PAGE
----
Beneath the title, type the author's name: first name, middle initial(s), and last name. Do not use titles (Dr.) or degrees (PhD).
Beneath the author's name, type the institutional affiliation, which should indicate the location where the author(s) conducted the research.
Image Caption: APA Title Page
Begin a new page. Your abstract page should already include the page header (described above). On the first line of the abstract page, center the word “Abstract” (no bold, formatting, italics, underlining, or quotation marks).
Beginning with the next line, write a concise summary of the key points of your research. (Do not indent.) Your abstract should contain at least your research topic, research questions, participants, methods, results, data analysis, and conclusions. You may also include possible implications of your research and future work you see connected with your findings. Your abstract should be a single paragraph, double-spaced. Your abstract should be between 150 and 250 words.
You may also want to list keywords from your paper in your abstract. To do this, indent as you would if you were starting a new paragraph, type Keywords: (italicized), and then list your keywords. Listing your keywords will help researchers find your work in databases.
Image Caption: APA Abstract Page
Please see our Sample APA Paper resource to see an example of an APA paper. You may also visit our Additional Resources page for more examples of APA papers.
How to Cite the Purdue OWL in APA
Contributors' names and the last edited date can be found in the orange boxes at the top of every page on the OWL.
Contributors' names (Last edited date). Title of resource. Retrieved from http://Web address for OWL resource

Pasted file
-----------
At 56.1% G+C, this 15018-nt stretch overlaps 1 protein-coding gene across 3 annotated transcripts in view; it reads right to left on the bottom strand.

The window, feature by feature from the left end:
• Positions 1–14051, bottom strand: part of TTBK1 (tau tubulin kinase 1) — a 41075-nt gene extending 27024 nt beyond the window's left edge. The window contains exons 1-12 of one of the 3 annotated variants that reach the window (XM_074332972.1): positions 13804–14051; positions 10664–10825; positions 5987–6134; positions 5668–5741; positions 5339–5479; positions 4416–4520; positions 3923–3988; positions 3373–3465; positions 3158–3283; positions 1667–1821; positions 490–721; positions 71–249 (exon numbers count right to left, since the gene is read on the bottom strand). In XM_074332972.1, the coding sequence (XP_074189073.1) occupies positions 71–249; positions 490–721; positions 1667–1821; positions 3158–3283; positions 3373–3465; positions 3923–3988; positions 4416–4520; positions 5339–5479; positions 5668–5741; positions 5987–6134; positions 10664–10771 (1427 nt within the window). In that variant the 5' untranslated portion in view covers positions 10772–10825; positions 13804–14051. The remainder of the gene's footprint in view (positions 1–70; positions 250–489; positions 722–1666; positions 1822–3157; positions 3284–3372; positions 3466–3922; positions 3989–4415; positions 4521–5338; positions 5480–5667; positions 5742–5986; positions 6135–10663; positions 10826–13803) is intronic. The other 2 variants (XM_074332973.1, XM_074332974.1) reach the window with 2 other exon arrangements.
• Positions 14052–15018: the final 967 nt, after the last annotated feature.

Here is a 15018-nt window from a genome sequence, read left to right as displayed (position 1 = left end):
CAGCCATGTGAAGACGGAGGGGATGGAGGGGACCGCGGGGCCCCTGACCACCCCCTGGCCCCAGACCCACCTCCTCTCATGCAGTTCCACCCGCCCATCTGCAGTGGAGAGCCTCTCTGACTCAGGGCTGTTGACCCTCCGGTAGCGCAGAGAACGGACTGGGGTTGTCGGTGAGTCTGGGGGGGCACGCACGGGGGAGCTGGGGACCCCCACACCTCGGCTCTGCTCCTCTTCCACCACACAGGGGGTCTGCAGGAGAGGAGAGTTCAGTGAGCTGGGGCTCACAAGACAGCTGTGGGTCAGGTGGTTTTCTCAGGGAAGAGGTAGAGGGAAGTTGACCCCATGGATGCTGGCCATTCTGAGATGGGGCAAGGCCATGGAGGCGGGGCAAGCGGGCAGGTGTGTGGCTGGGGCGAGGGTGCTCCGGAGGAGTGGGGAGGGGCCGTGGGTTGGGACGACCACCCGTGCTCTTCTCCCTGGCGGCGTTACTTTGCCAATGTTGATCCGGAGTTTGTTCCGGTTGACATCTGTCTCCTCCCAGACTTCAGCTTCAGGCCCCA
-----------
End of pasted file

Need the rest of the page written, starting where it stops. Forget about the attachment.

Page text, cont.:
Angeli, E., Wagner, J., Lawrick, E., Moore, K., Anderson, M., Soderlund, L., & Brizee, A. (2010, May 5). General format. Retrieved from http://owl.english.purdue.edu/owl/resource/560/01/
MLA Format in Detail
This page contains general guidelines on how to properly format the headings on a paper using MLA format.
Without a Cover Page:
This is the most common way to begin an MLA essay because MLA does not require a cover page. Some instructors, however, may require one (see instructions and example below).
1. The Opening Page:
On the opening page or the first page, a comprehensive identification (sometimes referred to as the main heading) and essay title should appear. The identification includes the following information:
- Student/Author Name
- Instructor’s Name
- Class Name/Information
- Your Paper’s Due Date
- Font: choose an easy to read font such as Times New Roman
- Font Size: set the font size to be 12 throughout the paper, including the paper’s title. Never set the font size larger than 12.